Education: Jesuit High School; Tulane University (where he majored in ancient history and pre-med)
Favorite book: The Once and Future King by T.H. White Favorite movie: Bringing Up Baby. “The secondary characters in the movie are brilliant.” Favorite TV show: 30 Rock
Favorite food: “Anything with smaller teeth than mine is food.”
Favorite restaurant: “In New Orleans, going to people’s houses and having ma mere’s cooking. My mother was an amazing cook.”
Favorite vacation: Jerusalem 
Place he most would like to visit: Istanbul, Turkey
Hobby: Genealogy

So tell me, why do people love the villains? The key to being a good bad guy is you don’t think of him in your head as a bad guy. You got to find something to keep the people watching. If you make him a human being, and not a cartoon, there’s always something honest – 100 percent honesty – and you reach something any person can relate to. There was something pure about his love for Christine.

But I do keep playing the edge. He’s a smart person who does stupid things.

How is it working on the soaps? You really get to know everyone – and I work with brilliant actors. We have to act so fast – the budget is tight, and everything is faster and shorter. Studio time is the most expensive thing.

After Edit Point ended, you headed to New York. I was clueless. I thought I would go for a while. I look back now and think if I had known any better, knew the statistics, I wouldn’t have gone.

You got the part as Kirk McColl on As the World Turns. He was the rebel without a clue. Kind of a playboy, rich kid. I worked with an amazing group of actors at that time: Robert Horton, who was originally on Wagon Train, Eileen Fulton (“Lisa Miller”) played my stepmother, and I worked with Meg Ryan, Julianne Moore and Marisa Tomei – those were my girlfriends or girlfriends’ sisters [on the show].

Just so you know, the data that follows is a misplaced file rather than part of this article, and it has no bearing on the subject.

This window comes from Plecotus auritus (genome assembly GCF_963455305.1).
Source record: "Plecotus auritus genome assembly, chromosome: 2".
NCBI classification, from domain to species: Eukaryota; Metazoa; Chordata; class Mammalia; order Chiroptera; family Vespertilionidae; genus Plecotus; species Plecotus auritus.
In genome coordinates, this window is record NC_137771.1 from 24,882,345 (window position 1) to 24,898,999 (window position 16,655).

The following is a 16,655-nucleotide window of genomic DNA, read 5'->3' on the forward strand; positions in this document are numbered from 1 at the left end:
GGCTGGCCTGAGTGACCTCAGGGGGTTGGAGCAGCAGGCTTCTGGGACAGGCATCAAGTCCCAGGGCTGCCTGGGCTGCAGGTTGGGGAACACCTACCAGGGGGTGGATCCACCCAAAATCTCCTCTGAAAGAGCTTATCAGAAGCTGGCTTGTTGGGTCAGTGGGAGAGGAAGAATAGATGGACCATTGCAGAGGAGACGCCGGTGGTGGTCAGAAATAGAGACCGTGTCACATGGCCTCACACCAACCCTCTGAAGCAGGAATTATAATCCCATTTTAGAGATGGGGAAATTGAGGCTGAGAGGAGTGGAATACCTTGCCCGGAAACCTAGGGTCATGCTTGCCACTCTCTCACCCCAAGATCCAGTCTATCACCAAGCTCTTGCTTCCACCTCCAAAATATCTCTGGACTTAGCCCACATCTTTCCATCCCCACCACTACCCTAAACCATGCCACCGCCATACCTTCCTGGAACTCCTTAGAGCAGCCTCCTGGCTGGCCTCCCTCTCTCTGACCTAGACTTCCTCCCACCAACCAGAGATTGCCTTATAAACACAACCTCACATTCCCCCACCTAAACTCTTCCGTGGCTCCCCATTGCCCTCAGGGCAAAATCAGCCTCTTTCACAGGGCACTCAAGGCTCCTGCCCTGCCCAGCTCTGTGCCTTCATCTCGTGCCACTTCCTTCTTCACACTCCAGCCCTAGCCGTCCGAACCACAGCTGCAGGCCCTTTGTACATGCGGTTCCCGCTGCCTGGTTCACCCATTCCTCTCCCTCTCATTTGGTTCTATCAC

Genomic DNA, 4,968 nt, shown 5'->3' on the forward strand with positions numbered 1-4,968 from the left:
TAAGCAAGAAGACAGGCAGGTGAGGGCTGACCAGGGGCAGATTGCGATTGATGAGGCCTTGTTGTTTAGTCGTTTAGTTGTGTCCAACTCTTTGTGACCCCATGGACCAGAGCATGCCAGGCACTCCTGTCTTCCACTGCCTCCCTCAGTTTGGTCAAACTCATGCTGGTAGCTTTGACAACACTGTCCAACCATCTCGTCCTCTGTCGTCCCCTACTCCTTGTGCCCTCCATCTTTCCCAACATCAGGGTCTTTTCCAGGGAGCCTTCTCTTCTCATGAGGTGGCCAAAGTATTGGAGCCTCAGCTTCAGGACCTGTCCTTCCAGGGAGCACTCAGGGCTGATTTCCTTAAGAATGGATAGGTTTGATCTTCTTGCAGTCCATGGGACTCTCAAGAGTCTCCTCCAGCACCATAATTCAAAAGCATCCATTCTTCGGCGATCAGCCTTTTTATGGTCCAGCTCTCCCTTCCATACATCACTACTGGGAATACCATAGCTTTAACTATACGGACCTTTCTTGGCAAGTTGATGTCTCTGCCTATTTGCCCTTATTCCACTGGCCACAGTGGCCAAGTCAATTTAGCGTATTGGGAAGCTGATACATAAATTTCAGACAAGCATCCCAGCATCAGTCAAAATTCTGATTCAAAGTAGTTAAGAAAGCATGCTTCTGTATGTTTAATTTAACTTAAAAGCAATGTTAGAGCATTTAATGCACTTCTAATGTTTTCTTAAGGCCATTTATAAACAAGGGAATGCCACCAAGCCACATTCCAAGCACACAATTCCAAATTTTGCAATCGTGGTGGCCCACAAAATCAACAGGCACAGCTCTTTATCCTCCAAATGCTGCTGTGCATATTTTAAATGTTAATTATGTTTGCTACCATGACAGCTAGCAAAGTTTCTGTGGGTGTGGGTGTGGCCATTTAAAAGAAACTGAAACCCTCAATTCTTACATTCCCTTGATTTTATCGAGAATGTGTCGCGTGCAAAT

After that you got a job on In the Heat of the Night as “Deputy Junior Abernathy.” I was on the pilot episode, and was on it for one year. We filmed in Hammond. It was a tough set. After that first year, Carroll O’Connor told me that he was going to replace me with his son, he wanted him near. That next year the show started filming in Covington, Ga., where they stayed for nine years. So I look back and see that one door closed, another one opened.

How so? I got the job as Michael Baldwin.
You are also an artist. Tell me about it. I’ve been drawing since I was a little kid. My illustrations are done in a Wind in the Willows style for my nephews. I work in colored pencils.

My first commission came after I had been let go from Y&R the first time. I did a play with Julie Harris – who I worship – called Ladies in Retirement. The producers asked me to draw characters in the play as mice dressed in period clothing, and also incorporated clues to this murder-mystery.
My first show was in Washington, D.C. in 2001. My co-worker, Jess Walton, helped arrange it.

My “Plan B” is to pack up and move to France, bringing my art and working as an actor. Y&R is big in northern France and Paris.
[Ed. Note: While we were at Casamento’s, he gave them a drawing he did of a still life at the restaurant.]

And a book? Ah, my magnum opus! It’s titled, Tales of the Louisiana Moon. It’s complete – approximately 300 pages without illustrations. It’s taken me eight years to do it.

How did you get involved with genealogy? My great aunts lived in Lakeview – and they would walk me down the hallway in the house to show me my family. And, I’ve always been interested in history.

I’ve traced my family back to one couple in 1650 in France. My mother’s grandmother’s maiden name was Salaûn, which goes back to the Crusades.
There are no actors in my family, then I found a descendent who was an actor in Nantes, France in the mid-1800s.

True Confession: Being in the library is the most fun I can have.

Categories: Persona, Theatre + Art